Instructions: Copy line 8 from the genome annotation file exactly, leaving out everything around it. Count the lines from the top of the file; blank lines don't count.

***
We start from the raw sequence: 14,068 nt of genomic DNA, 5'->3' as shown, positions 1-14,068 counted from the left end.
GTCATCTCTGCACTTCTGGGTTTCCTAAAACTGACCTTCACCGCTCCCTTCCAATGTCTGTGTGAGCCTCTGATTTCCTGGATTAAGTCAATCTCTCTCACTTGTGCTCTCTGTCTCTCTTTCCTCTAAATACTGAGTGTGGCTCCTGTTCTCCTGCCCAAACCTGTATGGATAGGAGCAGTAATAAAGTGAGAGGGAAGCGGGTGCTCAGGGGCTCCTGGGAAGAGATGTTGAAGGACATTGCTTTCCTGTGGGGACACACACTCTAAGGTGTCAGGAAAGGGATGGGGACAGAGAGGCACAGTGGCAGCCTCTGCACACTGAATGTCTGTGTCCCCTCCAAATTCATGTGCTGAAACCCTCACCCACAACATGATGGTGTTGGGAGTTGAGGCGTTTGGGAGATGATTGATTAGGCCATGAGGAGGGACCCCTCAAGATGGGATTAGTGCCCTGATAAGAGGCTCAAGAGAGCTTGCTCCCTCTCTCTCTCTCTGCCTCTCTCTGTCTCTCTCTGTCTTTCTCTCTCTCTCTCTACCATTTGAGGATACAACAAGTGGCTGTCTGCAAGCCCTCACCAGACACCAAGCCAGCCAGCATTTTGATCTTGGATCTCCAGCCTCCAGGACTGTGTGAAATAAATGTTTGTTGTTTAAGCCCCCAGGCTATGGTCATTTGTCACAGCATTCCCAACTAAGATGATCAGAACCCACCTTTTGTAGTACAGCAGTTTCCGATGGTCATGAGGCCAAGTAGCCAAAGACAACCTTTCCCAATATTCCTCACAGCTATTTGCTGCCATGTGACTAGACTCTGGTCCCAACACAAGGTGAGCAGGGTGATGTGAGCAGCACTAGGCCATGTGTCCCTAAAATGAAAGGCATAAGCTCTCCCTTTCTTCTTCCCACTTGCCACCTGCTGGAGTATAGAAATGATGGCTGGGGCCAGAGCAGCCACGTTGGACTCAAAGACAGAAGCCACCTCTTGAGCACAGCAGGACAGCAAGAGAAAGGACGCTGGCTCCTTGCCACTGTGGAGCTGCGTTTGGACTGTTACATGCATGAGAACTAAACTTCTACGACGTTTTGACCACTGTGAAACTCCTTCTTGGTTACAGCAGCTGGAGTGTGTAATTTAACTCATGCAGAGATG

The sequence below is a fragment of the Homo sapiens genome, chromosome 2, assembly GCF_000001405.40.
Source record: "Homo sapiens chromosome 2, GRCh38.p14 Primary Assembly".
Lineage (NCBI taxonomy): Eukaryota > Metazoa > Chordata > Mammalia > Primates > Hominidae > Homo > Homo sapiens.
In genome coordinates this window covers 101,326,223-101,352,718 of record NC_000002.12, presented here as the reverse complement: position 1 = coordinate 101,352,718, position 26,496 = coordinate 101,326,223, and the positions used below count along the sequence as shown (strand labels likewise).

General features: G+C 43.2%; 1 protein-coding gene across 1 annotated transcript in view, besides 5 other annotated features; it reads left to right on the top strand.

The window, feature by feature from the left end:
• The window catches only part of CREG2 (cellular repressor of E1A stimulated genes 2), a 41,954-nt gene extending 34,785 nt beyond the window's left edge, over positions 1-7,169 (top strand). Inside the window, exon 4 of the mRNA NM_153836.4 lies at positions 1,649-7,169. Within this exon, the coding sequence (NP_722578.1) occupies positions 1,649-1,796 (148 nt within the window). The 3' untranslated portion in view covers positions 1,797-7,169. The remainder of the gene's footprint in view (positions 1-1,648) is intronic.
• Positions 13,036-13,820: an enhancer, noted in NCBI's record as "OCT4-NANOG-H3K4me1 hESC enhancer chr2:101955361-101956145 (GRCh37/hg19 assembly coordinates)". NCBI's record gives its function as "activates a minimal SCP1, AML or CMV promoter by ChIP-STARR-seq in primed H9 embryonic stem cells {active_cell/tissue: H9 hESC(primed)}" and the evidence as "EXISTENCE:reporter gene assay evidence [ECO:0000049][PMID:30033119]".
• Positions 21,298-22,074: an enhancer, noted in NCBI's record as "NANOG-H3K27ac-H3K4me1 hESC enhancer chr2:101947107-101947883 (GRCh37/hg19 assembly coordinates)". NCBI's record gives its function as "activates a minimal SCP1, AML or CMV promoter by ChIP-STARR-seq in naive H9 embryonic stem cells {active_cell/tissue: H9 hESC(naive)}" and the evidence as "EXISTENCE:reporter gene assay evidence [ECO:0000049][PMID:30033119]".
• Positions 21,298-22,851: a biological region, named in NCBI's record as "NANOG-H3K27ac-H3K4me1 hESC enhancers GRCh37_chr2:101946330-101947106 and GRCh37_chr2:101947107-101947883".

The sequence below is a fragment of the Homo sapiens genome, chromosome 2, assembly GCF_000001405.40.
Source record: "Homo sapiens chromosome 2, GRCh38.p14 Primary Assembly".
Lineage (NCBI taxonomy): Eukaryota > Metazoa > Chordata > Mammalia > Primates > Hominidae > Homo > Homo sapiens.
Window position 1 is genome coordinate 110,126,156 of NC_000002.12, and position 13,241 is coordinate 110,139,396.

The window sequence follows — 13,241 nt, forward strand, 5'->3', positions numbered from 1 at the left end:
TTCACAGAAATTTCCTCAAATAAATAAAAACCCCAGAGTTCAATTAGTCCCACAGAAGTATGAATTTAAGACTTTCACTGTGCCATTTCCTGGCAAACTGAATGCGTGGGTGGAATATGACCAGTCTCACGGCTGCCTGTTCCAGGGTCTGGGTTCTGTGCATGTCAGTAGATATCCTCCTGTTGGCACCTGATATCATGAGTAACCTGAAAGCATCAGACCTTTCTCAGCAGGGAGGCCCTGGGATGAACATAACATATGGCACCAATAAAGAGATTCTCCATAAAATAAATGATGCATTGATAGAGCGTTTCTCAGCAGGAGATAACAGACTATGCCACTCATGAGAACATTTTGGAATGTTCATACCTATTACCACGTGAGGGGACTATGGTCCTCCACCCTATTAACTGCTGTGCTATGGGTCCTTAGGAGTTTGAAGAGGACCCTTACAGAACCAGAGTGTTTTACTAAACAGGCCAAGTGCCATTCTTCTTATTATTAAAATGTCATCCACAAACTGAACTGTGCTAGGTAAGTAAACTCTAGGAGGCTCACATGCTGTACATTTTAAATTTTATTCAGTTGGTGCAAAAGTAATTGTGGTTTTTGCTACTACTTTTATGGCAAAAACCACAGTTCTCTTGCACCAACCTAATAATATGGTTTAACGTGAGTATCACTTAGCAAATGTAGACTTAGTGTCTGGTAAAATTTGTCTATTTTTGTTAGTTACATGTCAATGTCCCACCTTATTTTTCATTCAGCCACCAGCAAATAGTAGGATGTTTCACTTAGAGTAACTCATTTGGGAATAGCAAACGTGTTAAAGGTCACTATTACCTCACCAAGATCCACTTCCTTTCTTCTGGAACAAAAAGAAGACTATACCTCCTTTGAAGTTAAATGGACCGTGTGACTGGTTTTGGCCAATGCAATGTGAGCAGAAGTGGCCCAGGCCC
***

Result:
The window, feature by feature from the left end: